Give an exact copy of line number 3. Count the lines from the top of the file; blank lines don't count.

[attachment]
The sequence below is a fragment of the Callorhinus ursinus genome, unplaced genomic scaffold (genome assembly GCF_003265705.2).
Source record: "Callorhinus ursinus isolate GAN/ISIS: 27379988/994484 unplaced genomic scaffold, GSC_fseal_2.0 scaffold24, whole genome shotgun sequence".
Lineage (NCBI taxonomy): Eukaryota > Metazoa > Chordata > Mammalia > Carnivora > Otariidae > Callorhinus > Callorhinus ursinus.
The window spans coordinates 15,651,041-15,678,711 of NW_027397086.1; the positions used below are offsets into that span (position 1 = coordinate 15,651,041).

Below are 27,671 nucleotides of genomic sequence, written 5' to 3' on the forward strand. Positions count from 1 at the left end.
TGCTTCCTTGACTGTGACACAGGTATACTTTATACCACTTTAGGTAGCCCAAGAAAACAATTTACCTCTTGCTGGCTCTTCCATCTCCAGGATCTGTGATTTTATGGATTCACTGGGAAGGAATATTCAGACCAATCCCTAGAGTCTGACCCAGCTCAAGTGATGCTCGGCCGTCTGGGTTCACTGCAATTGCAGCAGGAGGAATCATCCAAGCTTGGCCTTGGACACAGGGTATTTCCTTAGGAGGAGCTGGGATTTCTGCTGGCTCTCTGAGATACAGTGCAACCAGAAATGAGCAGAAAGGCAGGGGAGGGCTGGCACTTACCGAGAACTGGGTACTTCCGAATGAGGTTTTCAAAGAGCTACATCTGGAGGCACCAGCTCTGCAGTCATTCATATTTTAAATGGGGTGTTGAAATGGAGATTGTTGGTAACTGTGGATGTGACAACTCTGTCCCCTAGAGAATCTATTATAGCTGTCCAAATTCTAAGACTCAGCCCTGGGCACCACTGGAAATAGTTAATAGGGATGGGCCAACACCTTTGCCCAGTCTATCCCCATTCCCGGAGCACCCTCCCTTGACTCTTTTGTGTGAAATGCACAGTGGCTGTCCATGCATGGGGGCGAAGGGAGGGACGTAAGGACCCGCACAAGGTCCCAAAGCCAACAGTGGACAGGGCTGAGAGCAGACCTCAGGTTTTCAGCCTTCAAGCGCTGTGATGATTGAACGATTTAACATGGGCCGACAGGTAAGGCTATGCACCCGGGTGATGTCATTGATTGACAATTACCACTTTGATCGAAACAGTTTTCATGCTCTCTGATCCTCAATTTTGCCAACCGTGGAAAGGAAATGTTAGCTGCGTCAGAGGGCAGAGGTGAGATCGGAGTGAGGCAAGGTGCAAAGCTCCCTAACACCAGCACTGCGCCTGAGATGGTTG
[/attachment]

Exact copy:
Lineage (NCBI taxonomy): Eukaryota > Metazoa > Chordata > Mammalia > Carnivora > Otariidae > Callorhinus > Callorhinus ursinus.